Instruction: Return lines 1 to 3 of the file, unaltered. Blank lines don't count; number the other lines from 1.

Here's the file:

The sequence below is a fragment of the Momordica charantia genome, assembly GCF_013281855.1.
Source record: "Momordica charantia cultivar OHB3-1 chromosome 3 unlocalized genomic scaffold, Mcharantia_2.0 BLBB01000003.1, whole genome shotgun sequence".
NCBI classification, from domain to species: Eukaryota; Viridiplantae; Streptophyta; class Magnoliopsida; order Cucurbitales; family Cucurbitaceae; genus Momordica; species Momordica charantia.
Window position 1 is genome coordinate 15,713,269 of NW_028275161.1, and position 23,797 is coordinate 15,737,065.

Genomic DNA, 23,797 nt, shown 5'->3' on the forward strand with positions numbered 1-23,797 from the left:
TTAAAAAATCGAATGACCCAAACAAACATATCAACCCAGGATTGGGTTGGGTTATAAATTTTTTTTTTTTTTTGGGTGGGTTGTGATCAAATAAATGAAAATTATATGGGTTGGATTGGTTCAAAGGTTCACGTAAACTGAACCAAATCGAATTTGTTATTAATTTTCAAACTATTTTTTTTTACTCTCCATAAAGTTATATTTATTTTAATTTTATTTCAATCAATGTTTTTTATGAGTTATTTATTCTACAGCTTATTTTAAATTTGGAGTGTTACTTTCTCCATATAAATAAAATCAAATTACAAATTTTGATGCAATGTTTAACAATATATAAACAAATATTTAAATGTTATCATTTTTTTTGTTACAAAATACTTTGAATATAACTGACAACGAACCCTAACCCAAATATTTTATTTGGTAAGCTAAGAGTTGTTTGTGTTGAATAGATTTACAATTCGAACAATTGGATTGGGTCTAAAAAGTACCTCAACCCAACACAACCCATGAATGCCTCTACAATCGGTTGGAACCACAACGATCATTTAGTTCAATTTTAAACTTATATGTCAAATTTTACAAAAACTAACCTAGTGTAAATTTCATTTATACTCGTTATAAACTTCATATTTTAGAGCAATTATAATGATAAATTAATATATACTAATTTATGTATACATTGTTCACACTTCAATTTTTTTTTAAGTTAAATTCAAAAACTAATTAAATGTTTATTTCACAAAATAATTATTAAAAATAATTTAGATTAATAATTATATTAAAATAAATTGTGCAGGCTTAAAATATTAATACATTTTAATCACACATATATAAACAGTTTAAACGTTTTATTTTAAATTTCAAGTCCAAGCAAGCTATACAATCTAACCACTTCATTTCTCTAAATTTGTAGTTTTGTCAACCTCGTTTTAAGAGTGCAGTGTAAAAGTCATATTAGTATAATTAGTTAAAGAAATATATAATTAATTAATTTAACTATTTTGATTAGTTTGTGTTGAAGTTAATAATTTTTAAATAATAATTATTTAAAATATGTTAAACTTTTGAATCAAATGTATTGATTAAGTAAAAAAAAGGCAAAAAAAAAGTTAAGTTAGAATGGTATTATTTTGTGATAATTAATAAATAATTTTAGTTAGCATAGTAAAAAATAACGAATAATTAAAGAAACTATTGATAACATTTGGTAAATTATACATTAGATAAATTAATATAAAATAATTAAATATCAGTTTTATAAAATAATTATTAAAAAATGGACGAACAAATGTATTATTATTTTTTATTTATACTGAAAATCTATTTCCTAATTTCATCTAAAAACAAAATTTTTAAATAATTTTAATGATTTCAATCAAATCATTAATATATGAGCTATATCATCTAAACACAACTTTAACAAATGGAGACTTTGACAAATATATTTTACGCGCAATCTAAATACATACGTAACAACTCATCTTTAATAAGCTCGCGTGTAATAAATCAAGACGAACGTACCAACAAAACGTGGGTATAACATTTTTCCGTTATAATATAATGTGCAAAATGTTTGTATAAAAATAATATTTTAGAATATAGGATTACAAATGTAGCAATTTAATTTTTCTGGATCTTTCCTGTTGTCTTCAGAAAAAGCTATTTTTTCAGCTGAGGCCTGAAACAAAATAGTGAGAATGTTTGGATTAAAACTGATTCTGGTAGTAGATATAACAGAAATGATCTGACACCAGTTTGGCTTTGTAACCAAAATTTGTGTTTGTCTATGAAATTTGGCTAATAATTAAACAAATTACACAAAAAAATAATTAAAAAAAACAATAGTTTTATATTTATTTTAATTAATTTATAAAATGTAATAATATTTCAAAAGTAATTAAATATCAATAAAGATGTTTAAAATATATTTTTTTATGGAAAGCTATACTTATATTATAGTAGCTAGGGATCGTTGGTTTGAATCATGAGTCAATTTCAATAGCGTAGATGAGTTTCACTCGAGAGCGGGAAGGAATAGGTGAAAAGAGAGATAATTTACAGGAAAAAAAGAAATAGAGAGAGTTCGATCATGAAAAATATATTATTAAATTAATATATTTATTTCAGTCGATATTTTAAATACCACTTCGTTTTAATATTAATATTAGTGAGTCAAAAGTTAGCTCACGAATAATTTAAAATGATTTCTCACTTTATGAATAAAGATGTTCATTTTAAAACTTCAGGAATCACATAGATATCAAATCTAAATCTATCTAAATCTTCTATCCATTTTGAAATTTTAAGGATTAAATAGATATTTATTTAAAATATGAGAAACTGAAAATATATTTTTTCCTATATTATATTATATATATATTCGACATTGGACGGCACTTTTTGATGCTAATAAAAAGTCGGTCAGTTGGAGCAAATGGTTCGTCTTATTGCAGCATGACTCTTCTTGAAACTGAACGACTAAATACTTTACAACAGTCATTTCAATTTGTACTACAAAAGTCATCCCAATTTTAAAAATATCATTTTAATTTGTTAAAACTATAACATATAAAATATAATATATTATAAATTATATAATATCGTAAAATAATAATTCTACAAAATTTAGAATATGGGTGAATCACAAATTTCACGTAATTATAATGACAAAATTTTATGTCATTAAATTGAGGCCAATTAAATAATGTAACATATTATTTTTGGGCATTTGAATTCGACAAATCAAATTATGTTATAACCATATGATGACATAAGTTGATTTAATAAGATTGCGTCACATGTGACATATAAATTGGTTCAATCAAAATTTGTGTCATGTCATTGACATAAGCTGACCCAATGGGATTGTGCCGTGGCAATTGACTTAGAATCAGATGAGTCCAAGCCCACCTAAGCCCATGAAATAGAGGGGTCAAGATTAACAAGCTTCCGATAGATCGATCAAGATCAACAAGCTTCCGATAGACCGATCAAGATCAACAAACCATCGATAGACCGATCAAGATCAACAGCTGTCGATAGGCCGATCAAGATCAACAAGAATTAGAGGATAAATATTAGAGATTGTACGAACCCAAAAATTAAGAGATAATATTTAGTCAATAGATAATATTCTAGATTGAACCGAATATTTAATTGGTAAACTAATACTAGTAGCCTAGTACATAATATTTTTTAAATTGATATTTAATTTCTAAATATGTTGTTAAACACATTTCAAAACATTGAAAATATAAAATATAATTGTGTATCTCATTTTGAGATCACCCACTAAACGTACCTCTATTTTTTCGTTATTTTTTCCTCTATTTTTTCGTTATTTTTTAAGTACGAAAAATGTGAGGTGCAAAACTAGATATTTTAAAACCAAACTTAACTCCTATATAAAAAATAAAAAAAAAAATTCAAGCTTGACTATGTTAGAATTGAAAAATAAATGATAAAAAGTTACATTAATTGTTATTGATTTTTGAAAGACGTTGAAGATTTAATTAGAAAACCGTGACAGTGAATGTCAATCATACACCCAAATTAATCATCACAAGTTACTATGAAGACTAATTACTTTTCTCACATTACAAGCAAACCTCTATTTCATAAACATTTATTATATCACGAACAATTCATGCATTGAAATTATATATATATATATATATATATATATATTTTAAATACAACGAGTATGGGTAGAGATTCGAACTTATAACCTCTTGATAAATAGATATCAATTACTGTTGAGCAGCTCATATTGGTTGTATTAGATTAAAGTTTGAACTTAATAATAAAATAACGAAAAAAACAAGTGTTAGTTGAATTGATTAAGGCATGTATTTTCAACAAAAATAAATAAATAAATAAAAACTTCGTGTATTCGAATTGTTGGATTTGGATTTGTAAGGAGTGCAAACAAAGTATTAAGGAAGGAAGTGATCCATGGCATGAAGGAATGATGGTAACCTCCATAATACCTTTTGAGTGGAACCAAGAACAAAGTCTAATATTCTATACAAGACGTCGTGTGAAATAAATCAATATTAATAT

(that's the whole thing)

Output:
The sequence below is a fragment of the Momordica charantia genome, assembly GCF_013281855.1.
Source record: "Momordica charantia cultivar OHB3-1 chromosome 3 unlocalized genomic scaffold, Mcharantia_2.0 BLBB01000003.1, whole genome shotgun sequence".
NCBI classification, from domain to species: Eukaryota; Viridiplantae; Streptophyta; class Magnoliopsida; order Cucurbitales; family Cucurbitaceae; genus Momordica; species Momordica charantia.